Overall Grade: A+
Item #6: Can you edit unsubscribe messages?
Yes! Best implementation of that yet. Super simple to do.
They allow you to do it directly inside the editor. But they will run a check to ensure you have your unsubscribe link before allowing you to send the email.
Item #7: Can you easily run A/B tests?
For broadcasts, yes! This is brilliantly designed. Love their execution of this. It allows you to test date/time, subject line.
For automations, no.
Overall Grade: B-
Item #8: How good is their reporting?
It’s solid. The built-in reporting gives you access to all the major metrics, and their API allows you to pull out nearly anything you would want.
Overall Grade: A
Item #9: Does it have pretty email templates?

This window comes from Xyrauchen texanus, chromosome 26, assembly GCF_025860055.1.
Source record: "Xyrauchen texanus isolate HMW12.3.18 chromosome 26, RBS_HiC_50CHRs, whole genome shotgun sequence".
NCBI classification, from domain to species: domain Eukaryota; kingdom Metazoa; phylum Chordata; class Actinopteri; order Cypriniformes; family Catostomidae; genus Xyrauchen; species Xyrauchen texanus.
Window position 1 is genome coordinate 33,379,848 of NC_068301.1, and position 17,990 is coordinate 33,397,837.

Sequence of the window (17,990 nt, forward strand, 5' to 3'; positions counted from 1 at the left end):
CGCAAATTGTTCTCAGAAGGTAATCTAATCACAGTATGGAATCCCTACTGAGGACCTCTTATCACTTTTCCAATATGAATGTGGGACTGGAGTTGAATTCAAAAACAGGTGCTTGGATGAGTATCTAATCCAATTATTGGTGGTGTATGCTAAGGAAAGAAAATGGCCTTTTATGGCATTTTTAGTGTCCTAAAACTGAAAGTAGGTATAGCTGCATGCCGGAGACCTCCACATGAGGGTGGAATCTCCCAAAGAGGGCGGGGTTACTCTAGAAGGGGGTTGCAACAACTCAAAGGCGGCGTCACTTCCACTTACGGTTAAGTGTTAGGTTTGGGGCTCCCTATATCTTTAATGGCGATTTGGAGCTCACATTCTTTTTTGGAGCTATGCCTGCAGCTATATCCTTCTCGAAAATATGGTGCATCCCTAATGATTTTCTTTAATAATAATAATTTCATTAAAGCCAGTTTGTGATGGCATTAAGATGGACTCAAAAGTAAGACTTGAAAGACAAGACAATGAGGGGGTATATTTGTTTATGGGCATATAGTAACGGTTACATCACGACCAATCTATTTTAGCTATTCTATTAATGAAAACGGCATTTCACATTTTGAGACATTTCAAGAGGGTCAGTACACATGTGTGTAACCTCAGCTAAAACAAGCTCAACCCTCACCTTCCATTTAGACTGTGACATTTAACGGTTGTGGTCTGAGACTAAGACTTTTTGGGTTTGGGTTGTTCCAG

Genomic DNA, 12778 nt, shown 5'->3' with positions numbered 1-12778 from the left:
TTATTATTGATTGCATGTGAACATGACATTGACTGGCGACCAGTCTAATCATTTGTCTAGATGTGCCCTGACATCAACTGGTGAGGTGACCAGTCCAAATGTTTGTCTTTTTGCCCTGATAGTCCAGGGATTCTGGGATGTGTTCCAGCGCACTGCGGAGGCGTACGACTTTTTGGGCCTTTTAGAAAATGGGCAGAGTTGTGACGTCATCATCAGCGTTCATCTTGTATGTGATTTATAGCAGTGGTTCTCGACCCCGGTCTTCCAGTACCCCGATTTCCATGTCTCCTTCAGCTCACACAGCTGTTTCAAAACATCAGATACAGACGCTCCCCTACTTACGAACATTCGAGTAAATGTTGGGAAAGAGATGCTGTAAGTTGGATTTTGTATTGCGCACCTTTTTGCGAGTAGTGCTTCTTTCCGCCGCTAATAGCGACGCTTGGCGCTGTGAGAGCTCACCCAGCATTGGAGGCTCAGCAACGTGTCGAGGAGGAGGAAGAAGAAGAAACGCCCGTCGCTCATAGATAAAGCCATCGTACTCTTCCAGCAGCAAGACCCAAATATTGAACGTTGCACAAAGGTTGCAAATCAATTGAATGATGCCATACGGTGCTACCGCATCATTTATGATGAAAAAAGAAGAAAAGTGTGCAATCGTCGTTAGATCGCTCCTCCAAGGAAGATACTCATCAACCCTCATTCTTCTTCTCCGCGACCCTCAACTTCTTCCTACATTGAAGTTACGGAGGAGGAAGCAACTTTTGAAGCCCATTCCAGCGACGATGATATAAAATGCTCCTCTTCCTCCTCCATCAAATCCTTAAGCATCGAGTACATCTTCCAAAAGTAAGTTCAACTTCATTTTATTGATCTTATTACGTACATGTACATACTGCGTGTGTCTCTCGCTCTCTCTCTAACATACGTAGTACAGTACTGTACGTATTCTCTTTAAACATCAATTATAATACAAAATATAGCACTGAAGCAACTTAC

Yes. They do a good job here.
Overall Grade: A+
Item #10: Is the app pretty bug-free and fast-loading?
Yes. Not a single load-time or performance issue in my testing. This is a definitely a strength of MailChimp.
Overall Grade: A+
Item #11: How stable is their email editor?
It’s very stable. I drafted 15 or so different messages and didn’t have any bug or hiccup to speak of.
Overall Grade: A
Item #12: What service do they use to send their emails?
Their own infrastructure.
Item #13: Can you get a dedicated sending IP?
No, not possible.
Item #14: Do they auto-upgrade and downgrade your account based on subscriber count?
Yes. They both auto-upgrade your account once you hit the subscriber ceiling for the existing plan and auto-downgrade your account if you drop below the floor of your existing plan.
Item #15: Can you give subscribers a selective unsubscribe page?
Sorta. With a list-based system you don’t need selective unsubscribe pages.
If you send an mail to List A and that contact is on list A and B, unsubscribing from that Campaign will only unsubscribe them from List A.
So, in effect, it’s selective unsubscribe. Slightly less user-friendly on the subscriber side, but the same basic effect is accomplished.